Dock Inlet to Sydenham Inlet, Croajingolong National Park

I must start this entry by apologising that it’s going to be a bit heavy on writing instead of photos. It’s what happens though when I only had two camera batteries for the week. I tend to hold off a bit at the start of the hike to preserve them.

My night spent at Dock Inlet was quite comfortable and I was quite impressed at how well I slept on sand. Something not in the right position? Easy, just belt it slightly and it goes into the spot I want it to be. There’s one thing about sand though and it’s kind of chilly, which tested out my new Exped SIM light sleeping mat.

The day was clear and sunny which had me thinking, “How easy is this hiking caper?” I did notice though that the previous days sand walking had produced some unusual aches. Not in the legs, but in the bum. It felt like my buns had been pounded by Mike Tyson working a heavy bag. It wasn’t ideal, but I figured I’d get used to it. Dock Inlet looked great under the weak, winter sun, so let’s look at it again.


Dock Inlet

I packed up and it was time to consider the day ahead. I did know that it would be a bit of an average walking day regarding sights. The reason being is this hike has a number of inlets that are normally closed to the sea by sand banks. The week before I started though, I learned that one of them had been opened, so that needed negotiating. I had a 10 km walk from Dock Inlet to Sydenham Inlet, Croajingolong National Park, but I’d go via Bemm River to get some transport across the open inlet. Beforehand, the Mallacoota Parks Victoria office told me the inlet had been opened in order to stop Bemm River from flooding to recent heavy rain.

I had never been to the inlet before, but I was advised that it’s impossible to cross on foot as the opening is deep and the current too fast. So, my options were to drown or get a lift across the inlet from a fisherman at Bemm River itself. I suggested to the parks officer that the inlet could be closed for me and then reopened again after I’d passed. I’m sure no one would drown in Bemm River whilst that was done. The officer said, “No” and I actually think she thought I was serious.

Plans were clearly needed, so I ended up talking to a bloke who runs the Bemm River tackle shop. He offered to take me across the inlet if I walked into Bemm River. This sounded like a great plan as it meant I didn’t need to consider cancelling the hike. It meant a pretty dreary day of walking though, as I had to stroll along an inland road following telephone poles all the way to Bemm River. The bonus being was there would be no sand walking, so I was going to make some pretty good time.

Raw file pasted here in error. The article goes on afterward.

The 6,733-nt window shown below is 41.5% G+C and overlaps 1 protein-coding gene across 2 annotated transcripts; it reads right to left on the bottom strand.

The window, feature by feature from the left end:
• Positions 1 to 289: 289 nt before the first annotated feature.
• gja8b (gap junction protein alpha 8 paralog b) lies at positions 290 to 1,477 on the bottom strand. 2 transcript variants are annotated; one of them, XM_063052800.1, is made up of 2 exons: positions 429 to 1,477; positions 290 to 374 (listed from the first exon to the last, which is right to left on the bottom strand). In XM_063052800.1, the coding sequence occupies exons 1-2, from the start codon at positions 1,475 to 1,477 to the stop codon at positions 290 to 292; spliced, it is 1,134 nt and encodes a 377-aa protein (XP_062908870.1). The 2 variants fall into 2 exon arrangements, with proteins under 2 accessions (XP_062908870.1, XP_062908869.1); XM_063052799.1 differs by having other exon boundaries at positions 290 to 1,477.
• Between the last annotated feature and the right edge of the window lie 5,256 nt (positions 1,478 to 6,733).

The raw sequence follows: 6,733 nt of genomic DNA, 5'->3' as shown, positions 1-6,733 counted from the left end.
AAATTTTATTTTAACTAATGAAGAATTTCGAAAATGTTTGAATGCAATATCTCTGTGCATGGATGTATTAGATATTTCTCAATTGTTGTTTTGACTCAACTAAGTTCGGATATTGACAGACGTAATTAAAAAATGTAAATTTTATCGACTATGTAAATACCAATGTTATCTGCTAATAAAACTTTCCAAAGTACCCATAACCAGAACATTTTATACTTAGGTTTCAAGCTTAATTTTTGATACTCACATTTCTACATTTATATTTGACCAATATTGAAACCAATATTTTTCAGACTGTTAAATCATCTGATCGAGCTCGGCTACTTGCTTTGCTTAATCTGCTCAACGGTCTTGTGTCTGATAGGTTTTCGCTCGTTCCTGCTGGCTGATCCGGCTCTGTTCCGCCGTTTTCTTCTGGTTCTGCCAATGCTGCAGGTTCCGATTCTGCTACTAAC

I headed off inland onto the sandy road which was roughly ten kilometres long, cut between trees and dotted with the power poles. I was thinking it was marginally better than walking in the suburbs of Melbourne. Only marginal though as the pack was still heavy, but I guess at least I didn’t have to avoid any traffic.

Arriving at Bemm River, I soon found the tackle shop. That seemed easy, but things were never going to go so smooth were they? I walked in to find a couple of people just stop talking and stare at me. I guess I looked a little weird in hiking gear, but they reacted as if I’d just stepped out of a flying saucer.

This is where the problem started, as I was informed that the bloke who was going to take me across the inlet had already left in his boat and I was essentially stranded. I asked about other ‘options’ and there was a general all round shrugging of the shoulders and a feeling in the air of, “bad luck big boy”.

The one idea given to me was to go to the boat ramp nearby and try to get a lift from anyone turning up in a boat. It sounded like a pretty threadbare plan, but at least it was something. So, I strolled on down and sat off any cars turning up to launch boats. The only trouble was that in an hour of sitting by the boat ramp, exactly zero people turned up.

Eventually one arrived, but it was coming in and not going out, which would have made asking for a lift problematic. In the end, once I looked at the bloke hopping ashore, I declined in asking. He was a dead ringer for Charles Manson, complete with an extra large knife on his belt. This was a nice touch for the ‘wild man’ look. As they took the boat out of the water and left I began to think I was going to be stuck in Bemm River for the rest of my life.

Just as I started to consider suicide, things got a little entertaining. Some bloke turned up in a car full of dogs and immediately approached me. He asked me what I was doing and when I told him I was hiking and waiting for someone to take me across the inlet he was intrigued.